Alcohol is an important ingredient in many
recipes as it adds flavor to sauces, soups, marinades and even ice-cream.
When heated, some but not all of the alcohol evaporates. To select
alcohol, match the type of alcohol to the food. For instance, flavor a
raspberry sorbet with raspberry liqueur. There is no reason to use very
expensive spirits for cooking, but keep in mind that if it's not worth
drinking, it's not worth cooking with either. If possible, avoid products
labeled "cooking wine". These often contain salt, are of poor quality and
When cooking with alcohol, be careful not to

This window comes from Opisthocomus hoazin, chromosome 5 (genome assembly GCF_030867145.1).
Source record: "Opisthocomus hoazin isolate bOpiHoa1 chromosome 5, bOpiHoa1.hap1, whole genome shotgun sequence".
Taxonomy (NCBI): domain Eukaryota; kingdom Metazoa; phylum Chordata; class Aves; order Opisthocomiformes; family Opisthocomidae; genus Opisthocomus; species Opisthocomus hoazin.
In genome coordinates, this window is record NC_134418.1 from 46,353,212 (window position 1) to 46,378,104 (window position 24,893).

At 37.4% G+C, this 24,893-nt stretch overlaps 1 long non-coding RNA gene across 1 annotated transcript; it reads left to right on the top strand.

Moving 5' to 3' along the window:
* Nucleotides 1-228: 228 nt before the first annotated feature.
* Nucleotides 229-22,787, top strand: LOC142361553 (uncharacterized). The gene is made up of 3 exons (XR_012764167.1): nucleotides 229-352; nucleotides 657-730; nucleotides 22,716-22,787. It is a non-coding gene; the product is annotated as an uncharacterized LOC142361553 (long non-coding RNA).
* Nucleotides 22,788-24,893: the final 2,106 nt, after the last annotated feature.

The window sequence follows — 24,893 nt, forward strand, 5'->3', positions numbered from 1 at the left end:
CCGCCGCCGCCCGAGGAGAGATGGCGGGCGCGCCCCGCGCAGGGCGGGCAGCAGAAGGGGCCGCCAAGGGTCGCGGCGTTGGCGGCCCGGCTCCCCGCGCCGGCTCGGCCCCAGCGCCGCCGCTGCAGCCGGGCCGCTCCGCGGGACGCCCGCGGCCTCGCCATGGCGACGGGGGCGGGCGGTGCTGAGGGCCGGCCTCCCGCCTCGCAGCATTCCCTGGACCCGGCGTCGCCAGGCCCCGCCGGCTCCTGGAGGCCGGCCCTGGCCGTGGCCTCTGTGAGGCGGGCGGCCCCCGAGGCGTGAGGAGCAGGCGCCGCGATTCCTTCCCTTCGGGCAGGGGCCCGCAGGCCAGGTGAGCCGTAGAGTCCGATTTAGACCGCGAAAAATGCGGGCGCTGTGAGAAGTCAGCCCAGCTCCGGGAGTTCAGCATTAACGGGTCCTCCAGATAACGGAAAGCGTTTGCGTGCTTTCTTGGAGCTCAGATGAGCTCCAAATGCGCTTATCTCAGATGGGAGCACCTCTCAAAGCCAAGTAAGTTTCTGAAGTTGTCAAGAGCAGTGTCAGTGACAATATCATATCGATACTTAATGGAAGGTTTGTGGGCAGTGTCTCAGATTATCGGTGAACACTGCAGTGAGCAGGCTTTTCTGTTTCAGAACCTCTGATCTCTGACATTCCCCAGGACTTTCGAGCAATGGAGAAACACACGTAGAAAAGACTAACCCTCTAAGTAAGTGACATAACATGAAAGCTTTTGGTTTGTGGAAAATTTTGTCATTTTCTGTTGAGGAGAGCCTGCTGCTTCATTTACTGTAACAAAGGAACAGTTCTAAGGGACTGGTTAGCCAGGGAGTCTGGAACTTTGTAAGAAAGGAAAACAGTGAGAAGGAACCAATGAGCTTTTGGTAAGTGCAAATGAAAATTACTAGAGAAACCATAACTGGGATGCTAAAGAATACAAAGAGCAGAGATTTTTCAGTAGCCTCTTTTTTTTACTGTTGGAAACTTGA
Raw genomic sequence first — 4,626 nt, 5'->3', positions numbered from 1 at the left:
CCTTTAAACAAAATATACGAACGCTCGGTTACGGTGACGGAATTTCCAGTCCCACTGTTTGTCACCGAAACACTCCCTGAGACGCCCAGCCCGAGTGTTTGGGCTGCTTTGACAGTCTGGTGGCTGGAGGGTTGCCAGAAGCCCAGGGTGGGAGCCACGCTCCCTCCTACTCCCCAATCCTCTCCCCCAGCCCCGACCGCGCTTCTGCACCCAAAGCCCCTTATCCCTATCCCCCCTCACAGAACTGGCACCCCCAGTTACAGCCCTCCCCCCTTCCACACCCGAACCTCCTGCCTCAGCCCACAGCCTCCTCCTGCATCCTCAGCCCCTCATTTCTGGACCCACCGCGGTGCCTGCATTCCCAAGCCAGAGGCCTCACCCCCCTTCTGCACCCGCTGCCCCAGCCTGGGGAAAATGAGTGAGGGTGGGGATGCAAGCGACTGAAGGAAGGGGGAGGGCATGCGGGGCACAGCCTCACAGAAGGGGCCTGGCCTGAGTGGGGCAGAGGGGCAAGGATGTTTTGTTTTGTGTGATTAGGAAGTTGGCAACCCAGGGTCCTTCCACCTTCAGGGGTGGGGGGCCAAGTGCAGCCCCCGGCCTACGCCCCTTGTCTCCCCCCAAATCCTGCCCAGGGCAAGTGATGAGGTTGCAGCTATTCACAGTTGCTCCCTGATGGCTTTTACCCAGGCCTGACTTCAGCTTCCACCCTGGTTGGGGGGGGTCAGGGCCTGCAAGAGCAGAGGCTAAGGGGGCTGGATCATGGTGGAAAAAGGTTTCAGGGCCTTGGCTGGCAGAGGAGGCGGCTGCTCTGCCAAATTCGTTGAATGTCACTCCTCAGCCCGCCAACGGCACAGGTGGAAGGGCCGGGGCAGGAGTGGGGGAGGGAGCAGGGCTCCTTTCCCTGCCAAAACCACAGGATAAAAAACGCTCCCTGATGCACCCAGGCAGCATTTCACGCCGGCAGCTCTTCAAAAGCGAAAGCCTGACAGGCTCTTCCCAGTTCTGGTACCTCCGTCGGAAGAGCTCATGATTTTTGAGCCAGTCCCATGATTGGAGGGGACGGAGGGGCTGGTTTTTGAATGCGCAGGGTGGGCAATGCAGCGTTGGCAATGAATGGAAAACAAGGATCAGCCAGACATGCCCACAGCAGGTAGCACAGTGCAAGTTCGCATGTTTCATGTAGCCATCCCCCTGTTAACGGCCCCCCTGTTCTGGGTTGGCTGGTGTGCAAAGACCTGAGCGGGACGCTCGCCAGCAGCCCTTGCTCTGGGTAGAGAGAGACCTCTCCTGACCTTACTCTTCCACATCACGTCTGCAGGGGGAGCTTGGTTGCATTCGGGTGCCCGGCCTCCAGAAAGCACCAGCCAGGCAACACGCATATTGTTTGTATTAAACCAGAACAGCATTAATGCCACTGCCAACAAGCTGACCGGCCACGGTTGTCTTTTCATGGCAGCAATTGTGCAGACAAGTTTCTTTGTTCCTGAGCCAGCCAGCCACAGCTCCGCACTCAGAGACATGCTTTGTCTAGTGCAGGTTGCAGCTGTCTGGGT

add too much. Many alcohol spirits have strong flavors that can easily
overpower a dish. Begin by adding just a teaspoon or tablespoon, then
taste the dish and add more if desired.
To safely add alcohol to a hot pan, always
remove the pan from the heat and slowly pour in the alcohol, swirling the
pan to help keep the alcohol from heating too quickly. Return the pan to
low heat and continue cooking as necessary.
To give frozen desserts a smooth, creamy
texture, add 1 to 2 teaspoons alcohol to the base. Alcohol prevents ice
crystals from forming, which helps keep frozen desserts creamy. But be
careful. Too much alcohol will prevent your dessert from freezing at all,
and you may end up with something best enjoyed with a straw rather than
with a spoon.
To boil off alcohol, remove a hot skillet
from the heat and add 1/2 to 1 cup liquor, wine, liqueur or beer. Let the
liquid in the pan boil until the vapors do not sting the inside of your
nose when inhaled, about 1 minute from liquor, wine or liqueur and 30
seconds for beer.